Equally, in JCWI Sullivan LJ said that the statutory purpose of the 1971 Act would be frustrated if the home secretary laid before Parliament a change in the rules whose effect allowed her discretion to set out in guidance or publish on a website the freely alterable practice the UKBA would follow in relation to the PBS. (“Such a rule would be a deliberate evasion of the statutory purpose: an attempt to place the exercise of ministerial discretion beyond the bounds of Parliamentary scrutiny as required by the 1971 Act.”)
Similarly in English UK, Foskett concluded that the variation – from level A2 CEFR to level B2 – operated “to change materially the substantive criteria for entry for foreign students who wish to study” in this country and in having bypassed Parliamentary scrutiny the home secretary’s actions were unlawful.
Alternatively at the other end of the spectrum, at first instance in Alvi Lord Carlisle QC – sitting as deputy high court judge – addressed changes which did not materially and substantively change the effect of the rules. Distinguishing Pankina he held that the UKBA’s List of Skilled Occupations did not form an intrinsic part of the rules and variations within it did not require Parliamentary approval. In Alvi – where a Pakistani Tier 2 (General) migrant brought judicial review proceedings against the home secretary’s refusal to grant 50 points for a certificate of sponsorship – one point of discussion which arose was whether the list which was cross referred via paragraph 82 of Appendix A of the immigration rules could be amended by the home secretary within the meaning of her discretion. The refusal remained connected to whether the claimant’s job as an assistant physiotherapist was at or above the requisite level (namely NVQ or SVQ level 3) to obtain a visa.
However, in Alvi on appeal and Sullivan LJ’s formulation regarding the list of shortage occupations in JCWI set out above notwithstanding, Jackson LJ – although not asked to rule on it – found merit in the argument that the prescription of specific jobs was a “substantive” matter rather than a “minor” alteration to the home secretary’s practice and his Lordship hence stated that “there can be no doubt that the governing principle set out in the List is a substantive matter”. Accordingly, for Jackson LJ the “governing principle” was “that all jobs which qualify under section Q are at or above NVQ or SVQ level 3”: following Pankina he, therefore, took the view that “the governing principle is a requirement which must be set out in the Immigration Rules if it is to be valid.”
After appraising the authorities in R (Ahmed) v SSHD  EWHC 2855 (Admin) – where the claimant was a Pakistani student who applied for judicial review under the Pankina ground (while simultaneously maintaining that there was no obligation upon him to submit a CAS in virtual form) – Singh J dismissed the claim but explained two types of scenarios: (i) the substantive requirements which an applicant has to meet in order to obtain leave to enter or remain under the immigration rules; and (ii) the means of proving such eligibility. In the judge’s view substantive requirements “could only be changed by amending the immigration rules and in accordance with the negative resolution procedure”, whereas the means of proving eligibility “need not be and can properly be the subject of policy guidance.”
Given that Pankina has entered the Supreme Court via the government’s appeal in JCWI it will be extremely interesting to see if any ground will be ceded by the judges of the apex court in relation to the constitution. Equally it will be an ideal opportunity for the Supreme Court to clarify the current conflict which exists in the lower courts in relation to the shortage occupation list. (Alvi contrasted with JCWI.)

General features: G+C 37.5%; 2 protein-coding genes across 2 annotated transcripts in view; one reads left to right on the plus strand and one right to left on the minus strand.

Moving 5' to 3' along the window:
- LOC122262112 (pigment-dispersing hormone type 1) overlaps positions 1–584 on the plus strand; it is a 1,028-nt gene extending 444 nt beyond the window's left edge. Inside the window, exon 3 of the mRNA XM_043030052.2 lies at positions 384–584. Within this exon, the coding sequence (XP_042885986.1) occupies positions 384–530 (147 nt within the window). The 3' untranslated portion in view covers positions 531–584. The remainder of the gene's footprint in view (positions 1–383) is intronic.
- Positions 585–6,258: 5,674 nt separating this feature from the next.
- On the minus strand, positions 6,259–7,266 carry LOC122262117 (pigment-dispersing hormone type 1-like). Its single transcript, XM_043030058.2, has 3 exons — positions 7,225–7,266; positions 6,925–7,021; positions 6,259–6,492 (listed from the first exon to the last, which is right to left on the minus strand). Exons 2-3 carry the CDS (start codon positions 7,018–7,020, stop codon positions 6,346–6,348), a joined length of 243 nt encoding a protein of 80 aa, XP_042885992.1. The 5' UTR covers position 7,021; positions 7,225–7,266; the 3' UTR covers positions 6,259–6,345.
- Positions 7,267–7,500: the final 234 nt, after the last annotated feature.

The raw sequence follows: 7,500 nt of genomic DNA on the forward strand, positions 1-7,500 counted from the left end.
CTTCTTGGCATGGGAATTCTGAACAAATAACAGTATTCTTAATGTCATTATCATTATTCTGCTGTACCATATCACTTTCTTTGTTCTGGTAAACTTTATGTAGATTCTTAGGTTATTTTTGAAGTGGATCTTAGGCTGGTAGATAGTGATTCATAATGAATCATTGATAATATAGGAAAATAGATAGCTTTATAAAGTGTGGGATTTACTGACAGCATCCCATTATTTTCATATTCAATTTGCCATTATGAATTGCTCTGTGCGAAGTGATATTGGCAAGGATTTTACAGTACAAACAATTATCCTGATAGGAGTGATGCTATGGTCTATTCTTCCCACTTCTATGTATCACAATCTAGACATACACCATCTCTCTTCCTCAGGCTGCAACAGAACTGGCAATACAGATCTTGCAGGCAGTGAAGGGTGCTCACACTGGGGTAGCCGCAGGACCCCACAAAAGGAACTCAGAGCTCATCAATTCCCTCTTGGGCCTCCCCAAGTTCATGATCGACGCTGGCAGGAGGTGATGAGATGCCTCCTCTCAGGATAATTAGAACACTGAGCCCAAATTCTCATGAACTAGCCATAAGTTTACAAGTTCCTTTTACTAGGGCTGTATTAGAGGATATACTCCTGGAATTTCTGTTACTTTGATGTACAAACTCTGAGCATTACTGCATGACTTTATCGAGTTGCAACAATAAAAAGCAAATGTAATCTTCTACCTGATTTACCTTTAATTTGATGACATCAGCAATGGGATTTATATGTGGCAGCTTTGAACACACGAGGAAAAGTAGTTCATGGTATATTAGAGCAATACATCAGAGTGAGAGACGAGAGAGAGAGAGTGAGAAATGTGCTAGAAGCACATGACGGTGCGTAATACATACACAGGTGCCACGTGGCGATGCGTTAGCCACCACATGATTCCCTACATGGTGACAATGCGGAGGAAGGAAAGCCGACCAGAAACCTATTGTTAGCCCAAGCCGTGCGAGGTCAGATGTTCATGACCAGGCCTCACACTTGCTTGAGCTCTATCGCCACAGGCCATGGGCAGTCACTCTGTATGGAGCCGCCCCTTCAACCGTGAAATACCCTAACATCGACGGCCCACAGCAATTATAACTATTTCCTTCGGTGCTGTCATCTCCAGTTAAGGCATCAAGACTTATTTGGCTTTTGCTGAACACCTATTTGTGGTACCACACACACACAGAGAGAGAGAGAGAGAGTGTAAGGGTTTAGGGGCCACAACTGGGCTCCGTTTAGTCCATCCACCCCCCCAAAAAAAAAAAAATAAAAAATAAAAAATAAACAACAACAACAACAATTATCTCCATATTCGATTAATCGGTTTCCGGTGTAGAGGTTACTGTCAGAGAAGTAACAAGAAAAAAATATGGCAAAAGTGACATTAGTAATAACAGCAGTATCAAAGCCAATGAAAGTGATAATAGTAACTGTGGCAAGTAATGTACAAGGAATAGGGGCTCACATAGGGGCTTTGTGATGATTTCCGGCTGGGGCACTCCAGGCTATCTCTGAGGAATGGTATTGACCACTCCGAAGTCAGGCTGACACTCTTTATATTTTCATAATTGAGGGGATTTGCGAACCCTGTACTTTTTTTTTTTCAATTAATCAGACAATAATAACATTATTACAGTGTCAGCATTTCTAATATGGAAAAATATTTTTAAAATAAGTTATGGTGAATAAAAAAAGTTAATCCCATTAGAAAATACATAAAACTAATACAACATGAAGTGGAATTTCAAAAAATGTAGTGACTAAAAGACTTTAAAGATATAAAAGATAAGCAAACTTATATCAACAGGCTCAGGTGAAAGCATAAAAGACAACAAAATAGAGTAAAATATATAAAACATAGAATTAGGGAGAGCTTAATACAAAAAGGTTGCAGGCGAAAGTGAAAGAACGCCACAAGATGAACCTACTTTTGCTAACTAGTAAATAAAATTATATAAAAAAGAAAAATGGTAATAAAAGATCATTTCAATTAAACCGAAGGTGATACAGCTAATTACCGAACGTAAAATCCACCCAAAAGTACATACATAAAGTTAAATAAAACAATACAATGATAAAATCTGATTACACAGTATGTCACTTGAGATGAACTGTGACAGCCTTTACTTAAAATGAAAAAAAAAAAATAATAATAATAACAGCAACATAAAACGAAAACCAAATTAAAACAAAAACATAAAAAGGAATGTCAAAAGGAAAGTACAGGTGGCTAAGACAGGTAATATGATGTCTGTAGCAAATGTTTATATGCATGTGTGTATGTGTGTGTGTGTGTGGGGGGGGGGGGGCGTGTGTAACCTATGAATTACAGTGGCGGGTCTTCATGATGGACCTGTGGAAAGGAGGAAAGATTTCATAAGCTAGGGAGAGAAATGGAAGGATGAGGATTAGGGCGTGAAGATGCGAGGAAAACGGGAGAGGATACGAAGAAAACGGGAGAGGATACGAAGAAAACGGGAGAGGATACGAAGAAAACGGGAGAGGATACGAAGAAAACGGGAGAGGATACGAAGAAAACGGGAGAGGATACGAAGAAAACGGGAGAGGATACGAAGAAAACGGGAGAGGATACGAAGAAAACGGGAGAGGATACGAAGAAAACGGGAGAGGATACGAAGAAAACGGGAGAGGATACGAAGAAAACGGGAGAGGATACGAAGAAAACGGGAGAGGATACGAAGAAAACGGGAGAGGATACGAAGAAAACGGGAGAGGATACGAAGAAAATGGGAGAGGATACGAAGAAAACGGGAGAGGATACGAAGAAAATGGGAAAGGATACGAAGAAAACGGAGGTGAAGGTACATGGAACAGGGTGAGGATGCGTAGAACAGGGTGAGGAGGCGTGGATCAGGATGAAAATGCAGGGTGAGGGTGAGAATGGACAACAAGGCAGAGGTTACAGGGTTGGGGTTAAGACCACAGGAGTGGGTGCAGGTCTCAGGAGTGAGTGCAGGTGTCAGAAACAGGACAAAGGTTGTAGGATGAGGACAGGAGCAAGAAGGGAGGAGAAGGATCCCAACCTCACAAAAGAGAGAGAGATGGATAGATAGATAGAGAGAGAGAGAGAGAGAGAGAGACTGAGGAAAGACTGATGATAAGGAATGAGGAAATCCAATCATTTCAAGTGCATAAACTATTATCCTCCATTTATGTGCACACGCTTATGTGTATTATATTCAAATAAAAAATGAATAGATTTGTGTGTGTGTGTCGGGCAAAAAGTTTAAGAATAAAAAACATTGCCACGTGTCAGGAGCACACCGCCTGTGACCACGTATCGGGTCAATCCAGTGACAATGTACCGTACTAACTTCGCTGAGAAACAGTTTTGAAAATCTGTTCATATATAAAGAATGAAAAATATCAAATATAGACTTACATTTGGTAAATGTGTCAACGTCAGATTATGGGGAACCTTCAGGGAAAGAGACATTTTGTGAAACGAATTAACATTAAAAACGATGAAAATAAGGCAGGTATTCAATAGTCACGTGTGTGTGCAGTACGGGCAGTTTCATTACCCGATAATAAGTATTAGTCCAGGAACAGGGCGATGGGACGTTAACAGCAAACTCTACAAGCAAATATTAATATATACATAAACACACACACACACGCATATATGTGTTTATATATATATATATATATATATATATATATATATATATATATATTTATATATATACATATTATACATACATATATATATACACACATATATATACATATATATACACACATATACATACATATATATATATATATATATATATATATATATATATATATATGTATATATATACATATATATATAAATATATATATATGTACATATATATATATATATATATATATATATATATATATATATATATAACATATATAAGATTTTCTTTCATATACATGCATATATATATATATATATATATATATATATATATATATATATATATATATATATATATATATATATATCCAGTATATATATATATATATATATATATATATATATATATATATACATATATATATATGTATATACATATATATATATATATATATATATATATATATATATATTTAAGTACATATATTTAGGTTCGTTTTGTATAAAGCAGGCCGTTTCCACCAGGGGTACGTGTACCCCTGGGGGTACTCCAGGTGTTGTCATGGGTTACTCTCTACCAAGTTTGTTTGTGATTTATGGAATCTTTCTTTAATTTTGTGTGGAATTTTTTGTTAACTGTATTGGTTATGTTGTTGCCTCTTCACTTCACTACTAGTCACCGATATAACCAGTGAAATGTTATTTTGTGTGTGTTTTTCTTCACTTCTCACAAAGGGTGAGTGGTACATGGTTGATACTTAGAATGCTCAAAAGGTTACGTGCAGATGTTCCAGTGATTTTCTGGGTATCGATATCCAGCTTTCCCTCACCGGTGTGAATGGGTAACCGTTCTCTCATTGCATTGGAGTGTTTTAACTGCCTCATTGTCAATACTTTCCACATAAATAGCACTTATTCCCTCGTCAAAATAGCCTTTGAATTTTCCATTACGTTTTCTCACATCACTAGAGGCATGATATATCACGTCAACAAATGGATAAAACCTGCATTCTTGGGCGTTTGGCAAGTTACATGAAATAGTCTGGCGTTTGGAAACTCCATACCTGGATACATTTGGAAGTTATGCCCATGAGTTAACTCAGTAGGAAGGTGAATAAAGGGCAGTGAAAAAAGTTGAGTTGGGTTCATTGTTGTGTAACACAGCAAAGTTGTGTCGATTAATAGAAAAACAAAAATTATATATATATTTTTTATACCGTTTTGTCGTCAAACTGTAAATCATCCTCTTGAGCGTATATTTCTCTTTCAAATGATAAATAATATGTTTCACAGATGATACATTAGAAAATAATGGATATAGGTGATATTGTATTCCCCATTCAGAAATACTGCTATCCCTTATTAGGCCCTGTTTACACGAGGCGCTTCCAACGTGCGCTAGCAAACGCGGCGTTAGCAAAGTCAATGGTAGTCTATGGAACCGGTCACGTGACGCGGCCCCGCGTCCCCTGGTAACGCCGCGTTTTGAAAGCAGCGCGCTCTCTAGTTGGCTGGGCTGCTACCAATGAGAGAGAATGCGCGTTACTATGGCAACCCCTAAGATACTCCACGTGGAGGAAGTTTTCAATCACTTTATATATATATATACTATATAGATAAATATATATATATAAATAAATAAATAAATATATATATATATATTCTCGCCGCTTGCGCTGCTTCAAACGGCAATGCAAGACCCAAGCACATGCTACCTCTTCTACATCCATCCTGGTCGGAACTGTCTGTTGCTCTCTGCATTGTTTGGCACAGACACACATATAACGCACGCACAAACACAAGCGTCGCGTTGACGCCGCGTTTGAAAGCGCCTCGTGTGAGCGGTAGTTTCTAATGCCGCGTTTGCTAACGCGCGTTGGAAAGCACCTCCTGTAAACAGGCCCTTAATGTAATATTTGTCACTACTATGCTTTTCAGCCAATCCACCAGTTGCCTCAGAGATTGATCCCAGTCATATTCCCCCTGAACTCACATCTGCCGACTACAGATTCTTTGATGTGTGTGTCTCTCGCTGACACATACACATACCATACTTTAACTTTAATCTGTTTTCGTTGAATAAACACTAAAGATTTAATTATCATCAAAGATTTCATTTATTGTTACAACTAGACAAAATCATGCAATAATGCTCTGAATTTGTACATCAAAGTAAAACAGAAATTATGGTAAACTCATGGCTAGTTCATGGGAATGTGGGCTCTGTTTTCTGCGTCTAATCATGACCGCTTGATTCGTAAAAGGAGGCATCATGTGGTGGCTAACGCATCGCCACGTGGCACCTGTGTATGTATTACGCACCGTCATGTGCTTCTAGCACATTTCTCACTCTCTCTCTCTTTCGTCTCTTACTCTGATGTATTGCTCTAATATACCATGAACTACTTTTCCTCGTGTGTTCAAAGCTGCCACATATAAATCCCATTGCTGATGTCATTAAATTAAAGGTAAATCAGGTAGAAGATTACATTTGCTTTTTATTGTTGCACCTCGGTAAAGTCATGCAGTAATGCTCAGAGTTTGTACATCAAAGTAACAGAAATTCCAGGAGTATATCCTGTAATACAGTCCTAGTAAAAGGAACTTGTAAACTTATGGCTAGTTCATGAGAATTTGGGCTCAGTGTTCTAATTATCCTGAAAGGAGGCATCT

Although not in the PBS genre of constitutional cases, AXA Insurance v Lord Advocate  UKSC – a Scottish damages and personal injury case concerning insurance companies’ indemnity undertakings and employers’ liability under the Damages (Asbestos-related Conditions) (Scotland) Act 2009 – was landmark constitutional decision where the appellant insurance companies relied on Article 1 of Protocol 1 of the ECHR (A1P1 states that every legal and natural person is allowed, within the law, to the right to their possessions). A seven-member bench – Lords Hope and Reid delivering the leading judgment – unanimously dismissed the insurance companies’ appeals but took the opportunity to make other important constitutional points.
In his sublime article entitled AXA in the Supreme Court: Is the Sovereignty of Parliament Doomed Professor Adam Tomkins clarified the constitutional importance of AXA by relating it to the contemplation of “legislation whose design is to diminish the role of the courts in protecting the interests of the individual.” He added that “[w]e all know that the Human Rights Act is under review and, indeed, under threat.”
While it may be deduced from AXA that the courts’ intervention in reviewing legislation should only occur in the most exceptional circumstances, Professor Tomkins explained that in appraising the circumstances which merit intervention – rather them setting the two bodies apart – the Supreme Court focused on the common ground between the sovereign Westminster Parliament and the devolved Scottish legislature. In fact in describing the democratic process and the rule of law Lord Hope explained that when the majority party (or parties as the case might be) dominates the legislature and desires to oust judicial review or dilute the role of the courts in protecting the right of individuals then extraordinarily “[t]he rule of law requires that the judges must retain the power to insist that legislation of that extreme kind is not law which the courts will recognise.”
Professor Tomkins presciently observed that this principle is not aimed solely at Acts of the Scottish Parliament. Rather “[i]t is expressed to apply to legislation generally including, apparently, to Acts of the UK Parliament.”
Writing about the Bill of Rights Professor Christine Bell took this notion further by explaining on the UK Constitutional Law Blog that AXA “offers the prospect of building ‘rule of law’ judicial review which, in theory, could begin re-incorporating a range of rights were the HRA dismantled”.
This post’s point of departure was the PBS (or Pankina and related judgments). Apologies for having digressed from this main focus but let us return to it. In a casual conversation with Sir Stephen Sedley (at the UKCLG’s event in his honour), the subject of the government’s appeal in JCWI and its impact on the Pankina judgment did pop up and he disapproved of any compromise of the Court of Appeal’s unanimous judgment. The government’s 3-0 Court of Appeal defeat in Quila and Bibi only improved to 4-1 in the Supreme Court: when this was mentioned Sir Stephen Sedley could only smile!